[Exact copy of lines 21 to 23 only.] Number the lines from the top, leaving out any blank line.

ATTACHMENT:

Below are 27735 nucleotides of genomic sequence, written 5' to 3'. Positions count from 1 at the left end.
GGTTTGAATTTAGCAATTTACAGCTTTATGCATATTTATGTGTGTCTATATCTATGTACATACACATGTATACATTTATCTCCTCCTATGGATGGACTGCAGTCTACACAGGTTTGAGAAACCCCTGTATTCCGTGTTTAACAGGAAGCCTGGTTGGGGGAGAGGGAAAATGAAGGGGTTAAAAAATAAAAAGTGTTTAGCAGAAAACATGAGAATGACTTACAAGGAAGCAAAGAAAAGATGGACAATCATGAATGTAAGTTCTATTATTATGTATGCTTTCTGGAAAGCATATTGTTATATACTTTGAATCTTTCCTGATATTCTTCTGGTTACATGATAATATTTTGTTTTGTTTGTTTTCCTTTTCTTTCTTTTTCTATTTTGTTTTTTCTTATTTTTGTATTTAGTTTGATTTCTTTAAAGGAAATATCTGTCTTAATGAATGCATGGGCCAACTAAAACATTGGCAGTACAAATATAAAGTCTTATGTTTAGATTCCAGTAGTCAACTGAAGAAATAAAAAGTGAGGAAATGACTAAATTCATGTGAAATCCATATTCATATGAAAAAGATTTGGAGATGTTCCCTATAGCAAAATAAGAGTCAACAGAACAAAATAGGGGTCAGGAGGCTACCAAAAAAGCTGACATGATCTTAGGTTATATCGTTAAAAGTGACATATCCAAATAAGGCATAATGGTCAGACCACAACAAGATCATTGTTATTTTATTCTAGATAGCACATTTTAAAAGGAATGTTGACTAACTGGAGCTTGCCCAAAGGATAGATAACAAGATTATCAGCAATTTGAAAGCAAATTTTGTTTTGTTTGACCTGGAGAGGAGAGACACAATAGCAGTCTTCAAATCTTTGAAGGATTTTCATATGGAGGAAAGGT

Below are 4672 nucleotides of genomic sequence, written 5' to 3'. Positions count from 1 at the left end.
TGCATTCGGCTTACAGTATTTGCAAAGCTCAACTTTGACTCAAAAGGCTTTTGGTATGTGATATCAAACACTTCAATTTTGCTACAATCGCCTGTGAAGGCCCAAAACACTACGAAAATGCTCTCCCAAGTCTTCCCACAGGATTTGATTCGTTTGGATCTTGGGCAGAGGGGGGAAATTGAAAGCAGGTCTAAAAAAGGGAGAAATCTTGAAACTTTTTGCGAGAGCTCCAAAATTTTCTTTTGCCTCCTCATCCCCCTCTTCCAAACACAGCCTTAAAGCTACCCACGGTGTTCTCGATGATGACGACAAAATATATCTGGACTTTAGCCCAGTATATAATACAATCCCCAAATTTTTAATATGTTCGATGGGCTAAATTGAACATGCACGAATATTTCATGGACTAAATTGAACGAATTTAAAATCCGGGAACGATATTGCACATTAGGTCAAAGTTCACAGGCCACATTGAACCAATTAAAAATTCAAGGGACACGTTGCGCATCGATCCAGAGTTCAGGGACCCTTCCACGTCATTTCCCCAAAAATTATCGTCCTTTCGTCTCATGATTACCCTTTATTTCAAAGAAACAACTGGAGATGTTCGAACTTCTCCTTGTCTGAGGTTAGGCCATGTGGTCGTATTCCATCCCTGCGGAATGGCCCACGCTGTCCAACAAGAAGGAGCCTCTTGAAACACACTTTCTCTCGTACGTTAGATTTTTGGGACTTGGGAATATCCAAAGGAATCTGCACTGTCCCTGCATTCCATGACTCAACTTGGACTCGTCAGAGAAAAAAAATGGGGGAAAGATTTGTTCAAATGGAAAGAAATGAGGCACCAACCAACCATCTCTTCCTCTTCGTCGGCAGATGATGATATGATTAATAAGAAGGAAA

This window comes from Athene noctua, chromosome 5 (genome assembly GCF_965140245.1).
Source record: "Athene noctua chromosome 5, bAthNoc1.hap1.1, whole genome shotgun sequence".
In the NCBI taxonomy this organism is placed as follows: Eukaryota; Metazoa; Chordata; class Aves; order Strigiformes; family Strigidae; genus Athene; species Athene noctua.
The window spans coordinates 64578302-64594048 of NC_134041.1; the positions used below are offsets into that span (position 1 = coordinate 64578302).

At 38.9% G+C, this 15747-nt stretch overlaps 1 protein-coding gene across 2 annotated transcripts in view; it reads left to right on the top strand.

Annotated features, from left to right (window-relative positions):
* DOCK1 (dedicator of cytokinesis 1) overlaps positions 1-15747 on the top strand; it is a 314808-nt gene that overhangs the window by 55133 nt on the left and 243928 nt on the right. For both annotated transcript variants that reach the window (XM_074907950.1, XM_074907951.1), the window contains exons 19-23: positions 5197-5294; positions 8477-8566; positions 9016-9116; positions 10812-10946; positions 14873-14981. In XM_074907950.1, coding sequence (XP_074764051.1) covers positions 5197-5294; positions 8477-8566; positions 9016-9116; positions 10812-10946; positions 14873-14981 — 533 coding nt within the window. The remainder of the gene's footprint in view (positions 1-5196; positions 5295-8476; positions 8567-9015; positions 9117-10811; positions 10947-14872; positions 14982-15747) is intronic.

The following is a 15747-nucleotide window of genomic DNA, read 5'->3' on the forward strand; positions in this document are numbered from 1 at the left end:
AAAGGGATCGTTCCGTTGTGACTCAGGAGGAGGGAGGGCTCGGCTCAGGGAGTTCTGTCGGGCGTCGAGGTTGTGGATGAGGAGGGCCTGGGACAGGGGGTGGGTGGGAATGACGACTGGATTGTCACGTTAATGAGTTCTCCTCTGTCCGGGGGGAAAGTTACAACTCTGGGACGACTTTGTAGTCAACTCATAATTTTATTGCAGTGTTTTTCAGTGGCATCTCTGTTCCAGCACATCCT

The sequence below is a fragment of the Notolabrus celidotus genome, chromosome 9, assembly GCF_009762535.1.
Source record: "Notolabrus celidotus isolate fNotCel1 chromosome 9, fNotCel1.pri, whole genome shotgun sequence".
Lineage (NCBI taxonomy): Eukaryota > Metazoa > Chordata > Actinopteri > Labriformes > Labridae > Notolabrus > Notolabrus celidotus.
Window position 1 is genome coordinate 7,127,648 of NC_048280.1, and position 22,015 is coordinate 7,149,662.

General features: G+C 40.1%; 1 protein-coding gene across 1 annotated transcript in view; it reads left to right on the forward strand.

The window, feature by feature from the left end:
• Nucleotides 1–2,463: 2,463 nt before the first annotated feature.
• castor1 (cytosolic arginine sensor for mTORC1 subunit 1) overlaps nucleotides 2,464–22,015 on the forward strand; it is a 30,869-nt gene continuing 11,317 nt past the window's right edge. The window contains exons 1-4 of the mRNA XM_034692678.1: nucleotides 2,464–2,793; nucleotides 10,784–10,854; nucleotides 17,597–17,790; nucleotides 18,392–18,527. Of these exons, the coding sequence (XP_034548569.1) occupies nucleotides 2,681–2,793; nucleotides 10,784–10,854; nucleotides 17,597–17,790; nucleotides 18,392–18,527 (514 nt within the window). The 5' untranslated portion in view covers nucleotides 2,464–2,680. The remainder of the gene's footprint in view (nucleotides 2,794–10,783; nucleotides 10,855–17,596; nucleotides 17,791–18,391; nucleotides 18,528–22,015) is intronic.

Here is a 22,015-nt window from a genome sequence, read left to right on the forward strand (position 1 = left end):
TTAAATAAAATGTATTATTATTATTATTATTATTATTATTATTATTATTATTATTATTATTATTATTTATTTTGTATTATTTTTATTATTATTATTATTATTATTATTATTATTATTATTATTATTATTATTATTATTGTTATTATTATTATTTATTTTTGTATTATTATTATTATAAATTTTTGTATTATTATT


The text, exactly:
• castor1 (cytosolic arginine sensor for mTORC1 subunit 1) overlaps nucleotides 2,464–22,015 on the forward strand; it is a 30,869-nt gene continuing 11,317 nt past the window's right edge. The window contains exons 1-4 of the mRNA XM_034692678.1: nucleotides 2,464–2,793; nucleotides 10,784–10,854; nucleotides 17,597–17,790; nucleotides 18,392–18,527. Of these exons, the coding sequence (XP_034548569.1) occupies nucleotides 2,681–2,793; nucleotides 10,784–10,854; nucleotides 17,597–17,790; nucleotides 18,392–18,527 (514 nt within the window). The 5' untranslated portion in view covers nucleotides 2,464–2,680. The remainder of the gene's footprint in view (nucleotides 2,794–10,783; nucleotides 10,855–17,596; nucleotides 17,791–18,391; nucleotides 18,528–22,015) is intronic.

Here is a 22,015-nt window from a genome sequence, read left to right on the forward strand (position 1 = left end):
TTAAATAAAATGTATTATTATTATTATTATTATTATTATTATTATTATTATTATTATTATTATTATTTATTTTGTATTATTTTTATTATTATTATTATTATTATTATTATTATTATTATTATTATTATTATTATTATTGTTATTATTATTATTTATTTTTGTATTATTATTATTATAAATTTTTGTATTATTATT